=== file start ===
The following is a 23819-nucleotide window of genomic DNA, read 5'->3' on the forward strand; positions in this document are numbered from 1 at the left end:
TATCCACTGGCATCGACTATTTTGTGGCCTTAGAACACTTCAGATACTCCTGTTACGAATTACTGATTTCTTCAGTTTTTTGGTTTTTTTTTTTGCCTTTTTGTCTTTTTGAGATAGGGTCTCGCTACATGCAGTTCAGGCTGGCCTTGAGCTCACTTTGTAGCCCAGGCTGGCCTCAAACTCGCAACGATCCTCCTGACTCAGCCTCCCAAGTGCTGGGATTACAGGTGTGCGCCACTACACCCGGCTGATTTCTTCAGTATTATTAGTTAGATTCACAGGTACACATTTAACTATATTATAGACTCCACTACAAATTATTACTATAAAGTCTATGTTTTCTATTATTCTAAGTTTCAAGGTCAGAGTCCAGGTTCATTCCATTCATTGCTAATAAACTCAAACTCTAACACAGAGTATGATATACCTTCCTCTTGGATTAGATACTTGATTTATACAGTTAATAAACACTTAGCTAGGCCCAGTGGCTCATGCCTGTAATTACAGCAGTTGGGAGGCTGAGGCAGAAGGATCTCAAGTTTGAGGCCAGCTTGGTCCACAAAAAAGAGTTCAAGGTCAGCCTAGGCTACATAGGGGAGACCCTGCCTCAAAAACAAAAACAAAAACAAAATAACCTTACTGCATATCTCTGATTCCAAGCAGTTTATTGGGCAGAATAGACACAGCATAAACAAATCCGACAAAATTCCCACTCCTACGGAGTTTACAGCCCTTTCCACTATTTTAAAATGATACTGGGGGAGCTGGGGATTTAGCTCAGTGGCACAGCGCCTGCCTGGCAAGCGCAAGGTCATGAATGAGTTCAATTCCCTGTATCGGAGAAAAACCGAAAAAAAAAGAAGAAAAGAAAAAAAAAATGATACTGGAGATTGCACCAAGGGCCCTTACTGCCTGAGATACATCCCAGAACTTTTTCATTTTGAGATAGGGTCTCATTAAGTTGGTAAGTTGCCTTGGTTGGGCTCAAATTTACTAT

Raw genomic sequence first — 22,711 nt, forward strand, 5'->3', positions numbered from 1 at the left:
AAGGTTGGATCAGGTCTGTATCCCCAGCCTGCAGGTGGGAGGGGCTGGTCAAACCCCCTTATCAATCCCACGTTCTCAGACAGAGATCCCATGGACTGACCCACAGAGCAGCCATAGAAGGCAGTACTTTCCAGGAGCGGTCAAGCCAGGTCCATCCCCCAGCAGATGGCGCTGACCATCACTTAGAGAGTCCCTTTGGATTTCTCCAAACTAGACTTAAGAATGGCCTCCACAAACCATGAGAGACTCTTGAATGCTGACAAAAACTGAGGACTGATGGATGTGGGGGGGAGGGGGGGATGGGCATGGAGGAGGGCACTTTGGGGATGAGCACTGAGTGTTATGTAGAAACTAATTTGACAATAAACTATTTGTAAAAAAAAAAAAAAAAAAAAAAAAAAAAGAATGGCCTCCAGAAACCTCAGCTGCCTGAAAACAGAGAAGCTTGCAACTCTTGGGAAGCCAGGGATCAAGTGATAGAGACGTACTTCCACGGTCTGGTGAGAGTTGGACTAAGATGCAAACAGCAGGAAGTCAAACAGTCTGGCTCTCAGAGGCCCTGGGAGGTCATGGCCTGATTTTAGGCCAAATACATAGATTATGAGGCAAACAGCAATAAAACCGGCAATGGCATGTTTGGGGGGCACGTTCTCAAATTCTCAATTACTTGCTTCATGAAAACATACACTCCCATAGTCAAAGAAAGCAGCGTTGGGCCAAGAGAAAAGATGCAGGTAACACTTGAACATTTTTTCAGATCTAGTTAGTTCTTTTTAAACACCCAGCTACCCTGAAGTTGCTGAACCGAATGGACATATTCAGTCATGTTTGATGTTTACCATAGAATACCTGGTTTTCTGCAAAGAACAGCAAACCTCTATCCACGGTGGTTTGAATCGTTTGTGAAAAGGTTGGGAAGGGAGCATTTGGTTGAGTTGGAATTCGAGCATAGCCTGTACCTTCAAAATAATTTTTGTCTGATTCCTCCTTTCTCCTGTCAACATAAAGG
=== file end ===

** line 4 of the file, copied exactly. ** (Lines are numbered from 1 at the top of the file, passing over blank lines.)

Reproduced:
AAGGTTGGATCAGGTCTGTATCCCCAGCCTGCAGGTGGGAGGGGCTGGTCAAACCCCCTTATCAATCCCACGTTCTCAGACAGAGATCCCATGGACTGACCCACAGAGCAGCCATAGAAGGCAGTACTTTCCAGGAGCGGTCAAGCCAGGTCCATCCCCCAGCAGATGGCGCTGACCATCACTTAGAGAGTCCCTTTGGATTTCTCCAAACTAGACTTAAGAATGGCCTCCACAAACCATGAGAGACTCTTGAATGCTGACAAAAACTGAGGACTGATGGATGTGGGGGGGAGGGGGGGATGGGCATGGAGGAGGGCACTTTGGGGATGAGCACTGAGTGTTATGTAGAAACTAATTTGACAATAAACTATTTGTAAAAAAAAAAAAAAAAAAAAAAAAAAAAGAATGGCCTCCAGAAACCTCAGCTGCCTGAAAACAGAGAAGCTTGCAACTCTTGGGAAGCCAGGGATCAAGTGATAGAGACGTACTTCCACGGTCTGGTGAGAGTTGGACTAAGATGCAAACAGCAGGAAGTCAAACAGTCTGGCTCTCAGAGGCCCTGGGAGGTCATGGCCTGATTTTAGGCCAAATACATAGATTATGAGGCAAACAGCAATAAAACCGGCAATGGCATGTTTGGGGGGCACGTTCTCAAATTCTCAATTACTTGCTTCATGAAAACATACACTCCCATAGTCAAAGAAAGCAGCGTTGGGCCAAGAGAAAAGATGCAGGTAACACTTGAACATTTTTTCAGATCTAGTTAGTTCTTTTTAAACACCCAGCTACCCTGAAGTTGCTGAACCGAATGGACATATTCAGTCATGTTTGATGTTTACCATAGAATACCTGGTTTTCTGCAAAGAACAGCAAACCTCTATCCACGGTGGTTTGAATCGTTTGTGAAAAGGTTGGGAAGGGAGCATTTGGTTGAGTTGGAATTCGAGCATAGCCTGTACCTTCAAAATAATTTTTGTCTGATTCCTCCTTTCTCCTGTCAACATAAAGG